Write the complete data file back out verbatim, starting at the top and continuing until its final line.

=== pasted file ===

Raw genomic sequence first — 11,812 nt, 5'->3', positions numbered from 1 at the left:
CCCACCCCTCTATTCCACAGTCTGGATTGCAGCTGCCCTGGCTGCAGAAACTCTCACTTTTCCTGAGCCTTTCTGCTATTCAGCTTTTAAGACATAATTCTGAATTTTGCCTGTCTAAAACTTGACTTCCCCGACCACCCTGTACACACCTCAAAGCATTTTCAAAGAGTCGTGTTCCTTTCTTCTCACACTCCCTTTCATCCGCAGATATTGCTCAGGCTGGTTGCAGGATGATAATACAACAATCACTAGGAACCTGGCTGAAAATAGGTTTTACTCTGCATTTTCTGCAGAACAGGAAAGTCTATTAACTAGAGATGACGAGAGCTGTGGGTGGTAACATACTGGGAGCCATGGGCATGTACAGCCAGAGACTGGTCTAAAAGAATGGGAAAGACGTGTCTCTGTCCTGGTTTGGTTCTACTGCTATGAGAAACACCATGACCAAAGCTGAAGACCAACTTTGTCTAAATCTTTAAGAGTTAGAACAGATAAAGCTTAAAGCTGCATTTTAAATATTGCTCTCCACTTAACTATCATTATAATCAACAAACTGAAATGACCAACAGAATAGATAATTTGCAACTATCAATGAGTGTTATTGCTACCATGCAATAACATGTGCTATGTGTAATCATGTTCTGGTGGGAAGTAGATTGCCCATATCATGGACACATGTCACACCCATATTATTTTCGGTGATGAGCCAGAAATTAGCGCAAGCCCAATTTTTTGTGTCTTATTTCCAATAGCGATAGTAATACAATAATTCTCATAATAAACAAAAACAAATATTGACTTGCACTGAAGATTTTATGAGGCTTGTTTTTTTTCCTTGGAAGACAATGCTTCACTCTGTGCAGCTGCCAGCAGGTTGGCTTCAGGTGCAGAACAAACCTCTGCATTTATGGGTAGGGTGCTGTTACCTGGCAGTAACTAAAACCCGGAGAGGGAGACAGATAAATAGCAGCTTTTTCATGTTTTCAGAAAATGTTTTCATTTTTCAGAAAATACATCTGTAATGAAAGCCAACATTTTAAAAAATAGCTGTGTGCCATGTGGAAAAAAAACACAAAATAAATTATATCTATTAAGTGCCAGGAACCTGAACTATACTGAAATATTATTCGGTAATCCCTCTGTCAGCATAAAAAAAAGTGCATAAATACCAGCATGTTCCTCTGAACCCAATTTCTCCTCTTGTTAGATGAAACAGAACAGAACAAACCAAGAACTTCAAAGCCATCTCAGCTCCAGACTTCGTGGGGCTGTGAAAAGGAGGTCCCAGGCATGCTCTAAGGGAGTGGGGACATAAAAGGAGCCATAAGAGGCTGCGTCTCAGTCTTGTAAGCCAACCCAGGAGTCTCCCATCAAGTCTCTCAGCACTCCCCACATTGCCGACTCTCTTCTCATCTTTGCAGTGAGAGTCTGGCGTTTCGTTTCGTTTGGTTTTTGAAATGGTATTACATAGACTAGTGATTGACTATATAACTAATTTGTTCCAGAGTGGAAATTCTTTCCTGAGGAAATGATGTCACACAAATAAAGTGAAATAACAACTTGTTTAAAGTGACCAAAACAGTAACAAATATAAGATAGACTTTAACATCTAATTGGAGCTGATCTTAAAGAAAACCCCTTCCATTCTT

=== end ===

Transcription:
Raw genomic sequence first — 11,812 nt, 5'->3', positions numbered from 1 at the left:
CCCACCCCTCTATTCCACAGTCTGGATTGCAGCTGCCCTGGCTGCAGAAACTCTCACTTTTCCTGAGCCTTTCTGCTATTCAGCTTTTAAGACATAATTCTGAATTTTGCCTGTCTAAAACTTGACTTCCCCGACCACCCTGTACACACCTCAAAGCATTTTCAAAGAGTCGTGTTCCTTTCTTCTCACACTCCCTTTCATCCGCAGATATTGCTCAGGCTGGTTGCAGGATGATAATACAACAATCACTAGGAACCTGGCTGAAAATAGGTTTTACTCTGCATTTTCTGCAGAACAGGAAAGTCTATTAACTAGAGATGACGAGAGCTGTGGGTGGTAACATACTGGGAGCCATGGGCATGTACAGCCAGAGACTGGTCTAAAAGAATGGGAAAGACGTGTCTCTGTCCTGGTTTGGTTCTACTGCTATGAGAAACACCATGACCAAAGCTGAAGACCAACTTTGTCTAAATCTTTAAGAGTTAGAACAGATAAAGCTTAAAGCTGCATTTTAAATATTGCTCTCCACTTAACTATCATTATAATCAACAAACTGAAATGACCAACAGAATAGATAATTTGCAACTATCAATGAGTGTTATTGCTACCATGCAATAACATGTGCTATGTGTAATCATGTTCTGGTGGGAAGTAGATTGCCCATATCATGGACACATGTCACACCCATATTATTTTCGGTGATGAGCCAGAAATTAGCGCAAGCCCAATTTTTTGTGTCTTATTTCCAATAGCGATAGTAATACAATAATTCTCATAATAAACAAAAACAAATATTGACTTGCACTGAAGATTTTATGAGGCTTGTTTTTTTTCCTTGGAAGACAATGCTTCACTCTGTGCAGCTGCCAGCAGGTTGGCTTCAGGTGCAGAACAAACCTCTGCATTTATGGGTAGGGTGCTGTTACCTGGCAGTAACTAAAACCCGGAGAGGGAGACAGATAAATAGCAGCTTTTTCATGTTTTCAGAAAATGTTTTCATTTTTCAGAAAATACATCTGTAATGAAAGCCAACATTTTAAAAAATAGCTGTGTGCCATGTGGAAAAAAAACACAAAATAAATTATATCTATTAAGTGCCAGGAACCTGAACTATACTGAAATATTATTCGGTAATCCCTCTGTCAGCATAAAAAAAAGTGCATAAATACCAGCATGTTCCTCTGAACCCAATTTCTCCTCTTGTTAGATGAAACAGAACAGAACAAACCAAGAACTTCAAAGCCATCTCAGCTCCAGACTTCGTGGGGCTGTGAAAAGGAGGTCCCAGGCATGCTCTAAGGGAGTGGGGACATAAAAGGAGCCATAAGAGGCTGCGTCTCAGTCTTGTAAGCCAACCCAGGAGTCTCCCATCAAGTCTCTCAGCACTCCCCACATTGCCGACTCTCTTCTCATCTTTGCAGTGAGAGTCTGGCGTTTCGTTTCGTTTGGTTTTTGAAATGGTATTACATAGACTAGTGATTGACTATATAACTAATTTGTTCCAGAGTGGAAATTCTTTCCTGAGGAAATGATGTCACACAAATAAAGTGAAATAACAACTTGTTTAAAGTGACCAAAACAGTAACAAATATAAGATAGACTTTAACATCTAATTGGAGCTGATCTTAAAGAAAACCCCTTCCATTCTT